Minttu Räty encourages all interested parties to join DigiSmart in work for smarter digital citizenship.
In a digitally smart region everyday tasks from running errands to scheduling appointments and creating networks is easy and simple online. DigiSmart project creates practical ideas and solutions for a digitally smart Uusimaa where everyone would have an equal opportunity to act and participate.
DigiSmart is a project funded by Helsinki-Uusimaa Regional Council. It started in 2016 and will end this spring, and is implemented as a co-operation of the staff and students of three Universities of Applied Sciences at Uusimaa: Laurea, Haaga-Helia and Metropolia. The aim of the DigiSmart has been to study how the young, the elderly and immigrants experience digital services and online communities, as well as to build a support network for the groups for becoming digitally active citizens.
The target groups were selected based on the readiness to operate in the Finnish digital service environment.
“The groups with the most challenges in using the digital service environments are a kind of a threshold for the functionality and feasibility of online services. Even the diginatives who generally have good skills with digital devices often have insecurities and very limited skills when it comes to using digital services”, says Minttu Räty, the project manager of DigiSmart from Laurea University of Applied Sciences. The so-called diginatives are a group of people who have grown up in the digital age.
Creating practical solutions for target groups’ obstacles
Based on interviews and questionnaires with more than 300 participants the target groups seemed to have several challenges with acting in digital service environments. Many immigrants reported to have difficulties with the language and culture of digital service environments. A majority of the elderly lacked devices or skills and the young often felt frustrated with poor functionality and mobile usability.
A common factor for all target groups was a desire to preserve human interaction alongside digital options. This was the case especially with health care, social security and banks where it’s often hard to understand professional or bureaucratic language.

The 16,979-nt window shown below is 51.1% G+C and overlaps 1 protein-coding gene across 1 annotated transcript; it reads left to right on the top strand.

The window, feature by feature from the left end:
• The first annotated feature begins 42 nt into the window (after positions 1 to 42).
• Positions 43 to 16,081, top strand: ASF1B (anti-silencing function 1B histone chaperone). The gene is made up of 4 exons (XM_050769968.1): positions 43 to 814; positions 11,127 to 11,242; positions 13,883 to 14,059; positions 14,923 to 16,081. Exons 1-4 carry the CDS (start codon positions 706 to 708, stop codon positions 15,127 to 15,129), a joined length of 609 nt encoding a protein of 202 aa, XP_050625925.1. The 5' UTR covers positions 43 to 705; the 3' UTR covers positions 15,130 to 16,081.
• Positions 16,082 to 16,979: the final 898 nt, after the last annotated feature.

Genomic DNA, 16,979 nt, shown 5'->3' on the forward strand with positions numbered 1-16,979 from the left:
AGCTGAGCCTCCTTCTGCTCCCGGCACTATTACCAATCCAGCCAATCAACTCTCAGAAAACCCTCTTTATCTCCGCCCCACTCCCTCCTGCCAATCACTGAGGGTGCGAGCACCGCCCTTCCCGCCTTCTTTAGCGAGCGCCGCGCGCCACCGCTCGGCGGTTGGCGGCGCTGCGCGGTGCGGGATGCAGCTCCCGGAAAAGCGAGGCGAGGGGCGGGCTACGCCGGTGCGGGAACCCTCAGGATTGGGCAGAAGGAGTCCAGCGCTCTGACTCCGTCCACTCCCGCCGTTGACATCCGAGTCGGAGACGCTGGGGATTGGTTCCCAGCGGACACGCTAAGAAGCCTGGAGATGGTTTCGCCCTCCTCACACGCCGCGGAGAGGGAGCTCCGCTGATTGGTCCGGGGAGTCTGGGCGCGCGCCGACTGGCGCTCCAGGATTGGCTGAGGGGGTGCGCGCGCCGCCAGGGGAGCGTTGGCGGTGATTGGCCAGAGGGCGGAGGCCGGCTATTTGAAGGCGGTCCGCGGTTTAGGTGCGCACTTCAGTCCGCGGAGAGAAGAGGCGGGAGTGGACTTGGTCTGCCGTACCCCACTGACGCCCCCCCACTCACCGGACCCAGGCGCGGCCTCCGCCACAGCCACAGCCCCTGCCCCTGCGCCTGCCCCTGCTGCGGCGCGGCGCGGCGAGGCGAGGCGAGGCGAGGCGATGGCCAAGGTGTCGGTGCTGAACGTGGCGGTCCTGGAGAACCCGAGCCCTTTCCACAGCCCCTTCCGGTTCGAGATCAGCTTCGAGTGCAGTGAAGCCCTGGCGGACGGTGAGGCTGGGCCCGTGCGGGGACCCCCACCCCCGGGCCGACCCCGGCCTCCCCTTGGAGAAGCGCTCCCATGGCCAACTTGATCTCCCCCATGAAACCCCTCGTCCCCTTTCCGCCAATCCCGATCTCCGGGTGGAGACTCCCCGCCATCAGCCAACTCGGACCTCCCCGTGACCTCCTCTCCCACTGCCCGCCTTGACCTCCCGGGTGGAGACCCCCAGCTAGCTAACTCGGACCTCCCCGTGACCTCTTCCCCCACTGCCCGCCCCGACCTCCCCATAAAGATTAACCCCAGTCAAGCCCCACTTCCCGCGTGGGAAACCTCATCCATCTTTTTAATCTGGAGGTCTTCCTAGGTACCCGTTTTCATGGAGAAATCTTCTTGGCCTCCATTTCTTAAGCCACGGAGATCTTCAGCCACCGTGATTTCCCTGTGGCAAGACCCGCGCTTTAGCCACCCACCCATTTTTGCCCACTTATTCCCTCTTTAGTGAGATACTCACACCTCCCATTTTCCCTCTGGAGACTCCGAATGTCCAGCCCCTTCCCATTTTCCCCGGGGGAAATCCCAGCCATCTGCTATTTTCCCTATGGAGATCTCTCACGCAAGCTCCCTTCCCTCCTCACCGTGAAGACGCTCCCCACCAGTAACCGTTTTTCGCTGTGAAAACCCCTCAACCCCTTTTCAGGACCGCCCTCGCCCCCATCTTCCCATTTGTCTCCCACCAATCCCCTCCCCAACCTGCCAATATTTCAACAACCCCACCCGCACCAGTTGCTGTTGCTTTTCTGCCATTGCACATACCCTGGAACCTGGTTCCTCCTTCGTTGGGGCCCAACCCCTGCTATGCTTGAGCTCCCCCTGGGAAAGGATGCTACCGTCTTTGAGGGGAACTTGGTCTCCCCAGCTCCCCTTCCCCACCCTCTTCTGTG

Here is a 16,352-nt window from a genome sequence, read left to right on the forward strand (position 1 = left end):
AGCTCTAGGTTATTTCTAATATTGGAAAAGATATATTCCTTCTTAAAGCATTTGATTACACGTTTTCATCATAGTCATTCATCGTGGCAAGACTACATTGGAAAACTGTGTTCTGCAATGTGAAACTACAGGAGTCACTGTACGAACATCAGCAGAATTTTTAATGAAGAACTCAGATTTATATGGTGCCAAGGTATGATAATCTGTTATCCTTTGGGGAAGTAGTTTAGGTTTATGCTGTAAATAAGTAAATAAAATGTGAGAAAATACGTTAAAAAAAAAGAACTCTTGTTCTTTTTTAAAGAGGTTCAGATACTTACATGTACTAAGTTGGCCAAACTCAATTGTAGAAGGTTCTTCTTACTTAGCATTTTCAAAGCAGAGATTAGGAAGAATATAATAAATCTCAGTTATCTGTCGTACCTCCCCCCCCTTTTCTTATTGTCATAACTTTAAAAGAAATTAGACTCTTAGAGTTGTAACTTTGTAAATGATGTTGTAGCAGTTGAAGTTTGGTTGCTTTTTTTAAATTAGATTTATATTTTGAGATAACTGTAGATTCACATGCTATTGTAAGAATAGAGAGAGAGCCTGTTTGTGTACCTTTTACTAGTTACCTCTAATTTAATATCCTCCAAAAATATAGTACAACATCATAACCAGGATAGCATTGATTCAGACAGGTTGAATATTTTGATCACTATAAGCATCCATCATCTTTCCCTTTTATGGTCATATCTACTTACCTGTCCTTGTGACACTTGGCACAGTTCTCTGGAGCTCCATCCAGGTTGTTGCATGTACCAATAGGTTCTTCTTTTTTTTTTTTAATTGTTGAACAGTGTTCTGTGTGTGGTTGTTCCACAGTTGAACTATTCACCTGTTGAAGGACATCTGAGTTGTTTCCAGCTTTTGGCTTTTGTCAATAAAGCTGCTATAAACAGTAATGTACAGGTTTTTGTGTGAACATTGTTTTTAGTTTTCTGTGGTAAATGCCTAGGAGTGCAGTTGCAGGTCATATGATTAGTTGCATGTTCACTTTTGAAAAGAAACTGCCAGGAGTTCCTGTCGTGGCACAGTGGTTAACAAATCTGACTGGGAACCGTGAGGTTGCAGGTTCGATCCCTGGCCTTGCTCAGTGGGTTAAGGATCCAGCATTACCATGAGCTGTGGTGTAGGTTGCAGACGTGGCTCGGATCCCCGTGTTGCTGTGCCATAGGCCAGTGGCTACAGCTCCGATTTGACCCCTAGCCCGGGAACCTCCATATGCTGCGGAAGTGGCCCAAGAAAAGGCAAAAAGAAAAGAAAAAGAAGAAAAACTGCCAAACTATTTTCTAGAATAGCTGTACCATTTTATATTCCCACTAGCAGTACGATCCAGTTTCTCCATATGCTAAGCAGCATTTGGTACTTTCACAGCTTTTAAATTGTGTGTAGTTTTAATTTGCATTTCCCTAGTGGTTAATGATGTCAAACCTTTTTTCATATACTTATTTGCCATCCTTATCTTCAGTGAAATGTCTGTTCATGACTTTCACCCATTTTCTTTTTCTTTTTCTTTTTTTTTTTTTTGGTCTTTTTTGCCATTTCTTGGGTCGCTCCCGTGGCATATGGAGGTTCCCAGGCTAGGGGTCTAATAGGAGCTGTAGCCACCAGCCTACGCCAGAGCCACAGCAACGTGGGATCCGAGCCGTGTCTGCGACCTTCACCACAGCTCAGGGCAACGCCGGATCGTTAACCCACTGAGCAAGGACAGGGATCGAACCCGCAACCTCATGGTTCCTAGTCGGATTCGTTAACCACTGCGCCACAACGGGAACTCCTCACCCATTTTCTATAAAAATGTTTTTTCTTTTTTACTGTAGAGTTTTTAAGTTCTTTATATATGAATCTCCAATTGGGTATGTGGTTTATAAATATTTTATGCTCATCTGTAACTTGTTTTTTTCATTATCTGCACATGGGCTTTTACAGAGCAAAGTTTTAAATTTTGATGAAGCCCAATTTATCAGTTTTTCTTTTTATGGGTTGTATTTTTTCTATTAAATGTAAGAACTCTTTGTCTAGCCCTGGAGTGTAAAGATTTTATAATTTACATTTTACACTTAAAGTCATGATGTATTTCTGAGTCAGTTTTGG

The experiences were further discussed at target group workshops. Ideas for smarter digital environments included for example better visualization through icons and colours, using more understandable language and gathering support under umbrella organizations that can develop digital services with the help of the target groups.
Join us in developing a digitally smarter region
Workshops are an important part of the DigiSmart project.
Despite DigiSmart ending in May, it’s cause and themes are carried on through new studies, service concepts and forms of co-operation sparked at workshops. Minttu Räty thinks that DigiSmart has been a good start for a longer public undertaking and for growing the role of the three universities’ co-operation as the driver of regional development.
“Developing a digitally smart region takes time, and we welcome all interested volunteers, funders and other partners from all sectors to contact and join us!”
A good opportunity to get to know DigiSmart and the people around it, is at a final seminar where the projects results will be presented and discussed. The seminar is open to everyone and will be held on 7th of May at Lapinlahden Lähde in Helsinki. More information and registration for the seminar here.